Driver claimed carrying dog was 'against his religion'
A TAXI driver who said religion forbade him from carrying a blind man and his guide dog has been fined.
Ali Reza Roshanmoniri later said he was allergic to animal hair and did not realise he needed a certificate making him exempt from carrying guide dogs.
The taxi was booked with Cable Cars, based in Beeston, for Christopher Odell, a voluntary counsellor who had been working at Sunnyside School in Chilwell.
The job was accepted by the firm, but when Roshanmoniri arrived at the school on the afternoon of August 27 he refused to take Mr Odell and his dog.
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This broke the conditions of the licence he was granted by Broxtowe Borough Council, who yesterday prosecuted Roshanmoniri for failing to carry a disabled person with a dog, an offence under the Disability Discrimination Act.
John Cunliffe, representing the council, told Nottingham Magistrates Court: "Most of the operators are aware that Mr Odell is blind and accompanied by his guide dog.
"On seeing Mr Odell's guide dog he said it was against his religion to carry dogs in his vehicle. It was explained to him that the dog was a working dog and could not be refused carriage."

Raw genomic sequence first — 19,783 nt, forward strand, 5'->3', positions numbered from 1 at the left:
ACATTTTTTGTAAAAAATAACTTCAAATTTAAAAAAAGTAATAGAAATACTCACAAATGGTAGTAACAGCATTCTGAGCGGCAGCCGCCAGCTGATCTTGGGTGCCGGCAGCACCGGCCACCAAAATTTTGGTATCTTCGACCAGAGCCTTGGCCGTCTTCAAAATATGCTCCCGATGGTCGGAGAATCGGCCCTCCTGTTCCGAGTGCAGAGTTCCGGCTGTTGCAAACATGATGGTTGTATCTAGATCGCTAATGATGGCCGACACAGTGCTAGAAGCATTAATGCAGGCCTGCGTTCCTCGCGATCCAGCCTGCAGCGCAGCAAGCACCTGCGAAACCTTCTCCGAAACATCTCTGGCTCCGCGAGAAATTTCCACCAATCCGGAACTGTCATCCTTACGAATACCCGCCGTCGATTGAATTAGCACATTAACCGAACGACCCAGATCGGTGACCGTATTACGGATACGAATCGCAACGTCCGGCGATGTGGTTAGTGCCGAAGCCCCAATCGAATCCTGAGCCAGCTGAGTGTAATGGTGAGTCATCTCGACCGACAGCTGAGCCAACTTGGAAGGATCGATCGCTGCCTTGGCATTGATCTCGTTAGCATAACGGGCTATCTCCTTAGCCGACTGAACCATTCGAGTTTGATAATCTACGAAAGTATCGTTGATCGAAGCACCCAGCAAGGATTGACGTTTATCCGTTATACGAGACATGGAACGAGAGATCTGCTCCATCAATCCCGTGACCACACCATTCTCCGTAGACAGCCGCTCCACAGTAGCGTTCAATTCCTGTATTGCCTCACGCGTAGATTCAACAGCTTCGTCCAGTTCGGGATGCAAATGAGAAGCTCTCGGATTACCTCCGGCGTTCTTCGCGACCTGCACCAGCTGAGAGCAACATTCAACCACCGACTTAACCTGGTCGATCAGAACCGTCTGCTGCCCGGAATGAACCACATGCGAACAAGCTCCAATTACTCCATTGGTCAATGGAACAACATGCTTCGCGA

The member of staff who ordered the taxi phoned Cable Cars, who immediately sent another taxi and said the driver would be taken off for the rest of the day.
She later made a complaint to Broxtowe Borough Council, who confirmed that the driver had been suspended.
In the meantime, Roshanmoniri obtained a letter from his GP saying he has an allergy to dogs, and hand-delivered it to the licensing officer at Broxtowe Borough Council.
The licence Roshanmoniri was previously granted said the carrying of pets is normally at a driver's discretion, but drivers have to carry 'assistance dogs' such as those for deaf or blind people.
Drivers may apply to the council for an exemption on medical grounds, but Roshanmoniri had not done this.
No checks were made to ascertain if Roshanmoniri was a Muslim – Islam generally considers dogs to be unclean.
But Mr Cunliffe said that Muslims are expected to make exceptions for guide dogs and other assistance dogs.
Roshanmoniri, of Sandringham Drive, Bramcote, was fined £300 after responding to a summons with a guilty plea. He will have to pay this, along with £150 in legal costs and a £15 victim surcharge, in 28 days.